Fierce gunfight reported between Pakistan forces and Afghan Taliban border guards at the Kunar-Bajaur border

This comes after Tehran struck militant bases in Baluchistan and Pakistan’s retaliatory strikes inside Iran. No casualties reported in border clashes between Pakistan and Afghan Taliban but firing was on at the time of filing of this report.

Pakistan supported the Afghan Taliban to gain influence in South Asia and a better negotiating position with the Pakistani Taliban. Now, the strategy has backfired, and Pakistan has not only lost its influence in Afghanistan but risks losing control over its own territories as well.

The Taliban administration's Defence Minister Maulvi Muhammad Yaqub Mujahid had said last year that the border between Pakistan and Afghanistan, called the Durand Line, is merely a 'line'.

The grand scheme of Pakistani despot General Zia-ul-Haq, architect of Pakistan’s insurgent strategy, that Pakistan achieve geopolitical dominance in South Asia by facilitating domestic and international jihadist groups never seemed more in focus, writes Bilal Rahmani.

Now using its newfound ally’s resources, Pakistan could set its security problems to rest. The Taliban had adept combat capabilities and resilient pipeline of fighters from madrasas. They also carried the credibility based on their status as a Pashtun and Islamic group.

Pakistan placed its hopes in the ability of the Afghan Taliban to broker peace between Pakistan and the Tehreek-e-Taliban-e-Pakistan (TTP), or Pakistani Taliban. The Taliban could further assist in fighting Islamic State — Khorasan Province and militant groups in Baluchistan and, ultimately, continue its “Global Jihad” in Jammu and Kashmir.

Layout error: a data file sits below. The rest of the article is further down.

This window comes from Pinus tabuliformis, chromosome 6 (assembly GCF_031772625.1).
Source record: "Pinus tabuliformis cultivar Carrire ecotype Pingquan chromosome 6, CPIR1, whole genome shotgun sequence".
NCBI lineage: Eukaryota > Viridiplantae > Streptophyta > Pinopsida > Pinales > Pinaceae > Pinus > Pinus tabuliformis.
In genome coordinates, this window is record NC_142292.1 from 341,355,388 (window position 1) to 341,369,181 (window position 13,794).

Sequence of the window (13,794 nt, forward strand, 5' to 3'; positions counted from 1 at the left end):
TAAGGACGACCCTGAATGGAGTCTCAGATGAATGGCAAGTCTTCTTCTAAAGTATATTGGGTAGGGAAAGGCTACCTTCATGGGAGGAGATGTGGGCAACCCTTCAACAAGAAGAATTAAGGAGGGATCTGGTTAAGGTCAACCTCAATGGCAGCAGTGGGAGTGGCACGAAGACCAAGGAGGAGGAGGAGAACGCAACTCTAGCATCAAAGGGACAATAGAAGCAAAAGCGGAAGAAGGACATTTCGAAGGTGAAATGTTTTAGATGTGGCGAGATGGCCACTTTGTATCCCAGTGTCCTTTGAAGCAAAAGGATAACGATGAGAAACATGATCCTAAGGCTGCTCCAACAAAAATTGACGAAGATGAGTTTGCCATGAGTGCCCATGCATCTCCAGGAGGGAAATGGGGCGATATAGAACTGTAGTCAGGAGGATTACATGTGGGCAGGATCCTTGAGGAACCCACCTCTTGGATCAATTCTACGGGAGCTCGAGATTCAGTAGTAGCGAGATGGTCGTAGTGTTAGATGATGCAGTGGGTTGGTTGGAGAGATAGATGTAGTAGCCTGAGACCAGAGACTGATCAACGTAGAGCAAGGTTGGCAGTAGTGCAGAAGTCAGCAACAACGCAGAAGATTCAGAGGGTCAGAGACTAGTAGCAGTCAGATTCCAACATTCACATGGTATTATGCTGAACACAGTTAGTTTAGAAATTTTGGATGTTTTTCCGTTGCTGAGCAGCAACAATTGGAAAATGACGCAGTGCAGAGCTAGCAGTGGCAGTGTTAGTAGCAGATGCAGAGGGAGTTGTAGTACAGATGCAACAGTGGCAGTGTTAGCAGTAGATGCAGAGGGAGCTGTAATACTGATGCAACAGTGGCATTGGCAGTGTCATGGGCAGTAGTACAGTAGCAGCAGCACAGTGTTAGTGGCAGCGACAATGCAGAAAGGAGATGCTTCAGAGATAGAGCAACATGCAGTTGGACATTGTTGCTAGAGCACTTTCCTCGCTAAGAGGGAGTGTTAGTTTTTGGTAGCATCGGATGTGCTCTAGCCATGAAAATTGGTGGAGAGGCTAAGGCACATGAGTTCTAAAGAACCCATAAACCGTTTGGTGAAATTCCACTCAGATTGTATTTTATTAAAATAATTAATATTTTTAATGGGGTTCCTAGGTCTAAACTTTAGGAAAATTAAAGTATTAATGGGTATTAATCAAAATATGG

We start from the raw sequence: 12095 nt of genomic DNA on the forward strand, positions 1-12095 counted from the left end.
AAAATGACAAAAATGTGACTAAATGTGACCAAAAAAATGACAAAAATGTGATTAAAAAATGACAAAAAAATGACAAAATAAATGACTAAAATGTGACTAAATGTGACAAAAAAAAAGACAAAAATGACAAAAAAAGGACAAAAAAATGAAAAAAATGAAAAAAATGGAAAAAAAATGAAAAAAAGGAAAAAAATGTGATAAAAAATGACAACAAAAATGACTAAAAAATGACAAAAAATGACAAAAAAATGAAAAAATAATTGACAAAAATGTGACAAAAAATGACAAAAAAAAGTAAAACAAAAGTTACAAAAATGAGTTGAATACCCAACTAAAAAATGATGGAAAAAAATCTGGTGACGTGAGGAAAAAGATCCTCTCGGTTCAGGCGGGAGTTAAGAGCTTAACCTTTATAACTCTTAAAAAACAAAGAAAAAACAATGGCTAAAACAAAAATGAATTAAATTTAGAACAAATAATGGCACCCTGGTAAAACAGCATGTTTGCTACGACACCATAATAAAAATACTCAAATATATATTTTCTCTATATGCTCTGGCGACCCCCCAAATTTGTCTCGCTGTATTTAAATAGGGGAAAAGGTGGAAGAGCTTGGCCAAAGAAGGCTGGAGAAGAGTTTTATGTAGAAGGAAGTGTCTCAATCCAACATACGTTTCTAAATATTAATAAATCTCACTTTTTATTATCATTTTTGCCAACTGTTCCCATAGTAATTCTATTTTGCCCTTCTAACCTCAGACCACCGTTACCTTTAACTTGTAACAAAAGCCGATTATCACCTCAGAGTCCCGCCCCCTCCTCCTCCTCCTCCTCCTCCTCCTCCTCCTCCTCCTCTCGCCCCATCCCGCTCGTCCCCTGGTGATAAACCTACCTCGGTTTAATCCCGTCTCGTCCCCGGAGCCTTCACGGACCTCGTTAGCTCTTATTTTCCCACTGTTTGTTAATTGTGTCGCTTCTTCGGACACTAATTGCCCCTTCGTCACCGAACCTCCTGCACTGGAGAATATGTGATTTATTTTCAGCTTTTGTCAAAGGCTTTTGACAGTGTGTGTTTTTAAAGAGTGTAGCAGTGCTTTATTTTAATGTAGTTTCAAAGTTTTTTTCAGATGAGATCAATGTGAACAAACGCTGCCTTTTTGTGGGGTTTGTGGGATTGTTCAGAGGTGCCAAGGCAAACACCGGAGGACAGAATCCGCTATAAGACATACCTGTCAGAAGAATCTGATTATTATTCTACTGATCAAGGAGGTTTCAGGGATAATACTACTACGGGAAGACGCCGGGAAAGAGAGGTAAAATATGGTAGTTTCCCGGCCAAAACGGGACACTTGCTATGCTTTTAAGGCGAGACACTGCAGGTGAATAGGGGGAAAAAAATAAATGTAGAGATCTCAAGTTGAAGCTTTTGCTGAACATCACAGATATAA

Yet, the dream has been cut short by a rude awakening.

The Taliban haven’t been Pakistan’s geopolitical silver bullet; they may become one of its greatest existential challenges. Not only does Taliban-controlled Afghanistan pose new challenges to Pakistan’s security establishment, but it directly challenges Pakistan’s territorial integrity by igniting clashes at its border, inspiring insurgency in border provinces and sheltering new security vacuums Pakistan must fill or combat.

Further, the drumbeat of attacks by Baloch militant groups like the Baloch Liberation Army, the Baluchistan Liberation Front and the Baloch Nationalist Army has only increased. These groups have also become emboldened by the Taliban’s advances and now conduct gruesome attacks specifically targeting Chinese nationals, like in the Karachi University bombing, and broader regional critical infrastructure.

Pakistan’s territorial integrity is facing its first true challenge: The Taliban are increasing their influence and violence at an alarming rate, and insurgents are inching ever closer to nuclear capabilities, all as we peer from over the horizon.